A blue wave swept across the Prairies once again.
The Conservative Party won every riding between the eastern Manitoba border and western limit of Alberta, including all Saskatchewan constituencies, with the exception of 11 on Monday’s federal election.
It’s not the total seizure the Conservatives saw in 2019, but Premier Scott Moe, speaking Tuesday, still rejoiced at the result.
“In what I saw in the result last night, 90 per cent of Saskatchewan residents don’t want Justin Trudeau to be their prime minister,” he said, taking care to criticize the Liberal leader for what he said was an unnecessary election.
He began his brief statement with an anecdote — or, perhaps, a joke — about how his nephew said he wasn’t having a good birthday because Trudeau was still Prime Minister.
A University of Saskatchewan political scientist said the results weren’t a surprise, even in the hotly-contested Desnethé—Missinippi—Churchill River and Saskatoon West ridings. But Daniel Westlake cautions that the strong Conservative showing doesn’t necessarily mean support for conservative governments in the same region.
“If I was an Alberta provincial conservative, I’d be a lot more nervous than if I was an Alberta federal conservative right now. And the same for Saskatchewan,” Daniel Westlake said.
Things look very different for the respective legislatures than they do in the House of Commons. Alberta Premier Jason Kenney sacked his health minister for a disastrous response to the fourth wave of COVID-19 on the same day Moe used a 10-year-old’s birthday to take a swing at Trudeau.
And Brian Pallister vacated the premier’s position in Winnipeg after facing similar, severe criticisms over the pandemic and other matters.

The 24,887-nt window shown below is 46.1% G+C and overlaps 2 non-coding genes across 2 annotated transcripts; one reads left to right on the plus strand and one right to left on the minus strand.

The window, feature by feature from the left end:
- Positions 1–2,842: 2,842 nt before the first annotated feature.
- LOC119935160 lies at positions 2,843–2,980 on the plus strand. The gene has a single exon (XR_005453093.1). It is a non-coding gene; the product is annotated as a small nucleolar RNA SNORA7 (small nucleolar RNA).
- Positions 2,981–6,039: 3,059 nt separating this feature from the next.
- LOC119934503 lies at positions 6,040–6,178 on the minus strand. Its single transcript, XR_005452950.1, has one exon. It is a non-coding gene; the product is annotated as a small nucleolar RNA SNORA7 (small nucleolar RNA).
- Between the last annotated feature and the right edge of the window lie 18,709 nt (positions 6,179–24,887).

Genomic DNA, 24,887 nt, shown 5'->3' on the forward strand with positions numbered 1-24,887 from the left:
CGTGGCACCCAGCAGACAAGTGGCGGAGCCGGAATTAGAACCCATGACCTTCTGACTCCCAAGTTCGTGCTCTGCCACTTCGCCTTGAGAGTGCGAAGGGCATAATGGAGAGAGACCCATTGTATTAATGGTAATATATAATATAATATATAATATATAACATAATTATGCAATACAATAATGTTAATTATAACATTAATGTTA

Front-line health-care workers in Saskatchewan have criticized Moe for his responses to COVID.
Global News asked him about the dissonance between the federal election results and his fellow premiers’ political fortunes.
“I’m not sure I precisely understand the question,” he said, before stating, “we had 14 Conservative seats going into this election. There’s were 14 Conservative seats going out.”
Westlake said the ridings and races affect whether political support overlaps.
Of the nearly dozen seats the Tories lost, all but one were urban and suburban and in major centres like Edmonton, Calgary and Winnipeg.
Conservatives don’t usually do well — or at least as well — in urban centres as they do in rural ridings, Westlake pointed out.
And the fact there are more of those ridings in the more populated provinces provides more opportunity.
But the main distinction Westlake makes is in the campaign. Party leaders at different levels talk about different issues.
“The opponents that Erin O’Toole faces in Saskatchewan also have to win ridings in Vancouver and Toronto and places that hold views that are very different from the rest of the province,” he said.
A party leader seeking the broad support needed to garner a plurality of seats at the federal level will (and did, in this case) lose out on seats in specific areas because the broader policies aren’t as appealing, Westlake explained.
He said the Saskatchewan NDP, or any provincial opposition party, can tailor their message to voters in a way federal leaders can’t.
“If I were Scott Moe, I wouldn’t read too much into this,” he said.
“The reality is provincial elections are different than federal elections, especially on the Prairies.”